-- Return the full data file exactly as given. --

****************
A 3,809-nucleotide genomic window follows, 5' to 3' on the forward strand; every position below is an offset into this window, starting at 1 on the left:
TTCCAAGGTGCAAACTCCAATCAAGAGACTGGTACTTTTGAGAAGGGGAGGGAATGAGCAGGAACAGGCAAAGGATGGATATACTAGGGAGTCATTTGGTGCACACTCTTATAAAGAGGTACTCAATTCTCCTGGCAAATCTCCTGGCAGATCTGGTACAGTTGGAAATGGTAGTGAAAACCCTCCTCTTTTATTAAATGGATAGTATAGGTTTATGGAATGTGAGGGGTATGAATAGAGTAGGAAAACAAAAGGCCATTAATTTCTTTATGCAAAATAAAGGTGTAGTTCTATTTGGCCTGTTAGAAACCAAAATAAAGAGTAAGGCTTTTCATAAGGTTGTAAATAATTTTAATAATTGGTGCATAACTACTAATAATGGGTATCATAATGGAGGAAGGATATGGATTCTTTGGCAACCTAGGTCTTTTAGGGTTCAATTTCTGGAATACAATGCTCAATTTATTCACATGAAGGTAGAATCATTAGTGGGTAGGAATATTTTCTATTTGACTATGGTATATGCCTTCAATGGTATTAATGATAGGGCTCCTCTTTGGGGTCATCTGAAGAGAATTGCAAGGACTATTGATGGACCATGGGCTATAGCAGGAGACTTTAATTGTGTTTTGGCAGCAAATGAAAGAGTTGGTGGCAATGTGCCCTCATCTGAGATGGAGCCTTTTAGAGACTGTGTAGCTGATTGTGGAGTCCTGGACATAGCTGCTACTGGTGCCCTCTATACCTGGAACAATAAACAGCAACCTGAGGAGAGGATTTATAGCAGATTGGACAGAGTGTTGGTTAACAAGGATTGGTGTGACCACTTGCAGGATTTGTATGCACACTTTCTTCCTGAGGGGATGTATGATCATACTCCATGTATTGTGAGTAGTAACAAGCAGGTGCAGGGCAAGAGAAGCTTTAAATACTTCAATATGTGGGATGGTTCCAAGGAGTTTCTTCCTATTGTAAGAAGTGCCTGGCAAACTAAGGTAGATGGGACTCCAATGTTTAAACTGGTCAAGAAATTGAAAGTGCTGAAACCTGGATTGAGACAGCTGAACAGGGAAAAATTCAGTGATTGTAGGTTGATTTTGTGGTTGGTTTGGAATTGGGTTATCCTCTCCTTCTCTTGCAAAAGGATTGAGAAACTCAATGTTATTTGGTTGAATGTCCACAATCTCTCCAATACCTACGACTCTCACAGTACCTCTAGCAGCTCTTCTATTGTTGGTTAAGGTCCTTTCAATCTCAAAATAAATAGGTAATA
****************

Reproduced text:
A 3,809-nucleotide genomic window follows, 5' to 3' on the forward strand; every position below is an offset into this window, starting at 1 on the left:
TTCCAAGGTGCAAACTCCAATCAAGAGACTGGTACTTTTGAGAAGGGGAGGGAATGAGCAGGAACAGGCAAAGGATGGATATACTAGGGAGTCATTTGGTGCACACTCTTATAAAGAGGTACTCAATTCTCCTGGCAAATCTCCTGGCAGATCTGGTACAGTTGGAAATGGTAGTGAAAACCCTCCTCTTTTATTAAATGGATAGTATAGGTTTATGGAATGTGAGGGGTATGAATAGAGTAGGAAAACAAAAGGCCATTAATTTCTTTATGCAAAATAAAGGTGTAGTTCTATTTGGCCTGTTAGAAACCAAAATAAAGAGTAAGGCTTTTCATAAGGTTGTAAATAATTTTAATAATTGGTGCATAACTACTAATAATGGGTATCATAATGGAGGAAGGATATGGATTCTTTGGCAACCTAGGTCTTTTAGGGTTCAATTTCTGGAATACAATGCTCAATTTATTCACATGAAGGTAGAATCATTAGTGGGTAGGAATATTTTCTATTTGACTATGGTATATGCCTTCAATGGTATTAATGATAGGGCTCCTCTTTGGGGTCATCTGAAGAGAATTGCAAGGACTATTGATGGACCATGGGCTATAGCAGGAGACTTTAATTGTGTTTTGGCAGCAAATGAAAGAGTTGGTGGCAATGTGCCCTCATCTGAGATGGAGCCTTTTAGAGACTGTGTAGCTGATTGTGGAGTCCTGGACATAGCTGCTACTGGTGCCCTCTATACCTGGAACAATAAACAGCAACCTGAGGAGAGGATTTATAGCAGATTGGACAGAGTGTTGGTTAACAAGGATTGGTGTGACCACTTGCAGGATTTGTATGCACACTTTCTTCCTGAGGGGATGTATGATCATACTCCATGTATTGTGAGTAGTAACAAGCAGGTGCAGGGCAAGAGAAGCTTTAAATACTTCAATATGTGGGATGGTTCCAAGGAGTTTCTTCCTATTGTAAGAAGTGCCTGGCAAACTAAGGTAGATGGGACTCCAATGTTTAAACTGGTCAAGAAATTGAAAGTGCTGAAACCTGGATTGAGACAGCTGAACAGGGAAAAATTCAGTGATTGTAGGTTGATTTTGTGGTTGGTTTGGAATTGGGTTATCCTCTCCTTCTCTTGCAAAAGGATTGAGAAACTCAATGTTATTTGGTTGAATGTCCACAATCTCTCCAATACCTACGACTCTCACAGTACCTCTAGCAGCTCTTCTATTGTTGGTTAAGGTCCTTTCAATCTCAAAATAAATAGGTAATA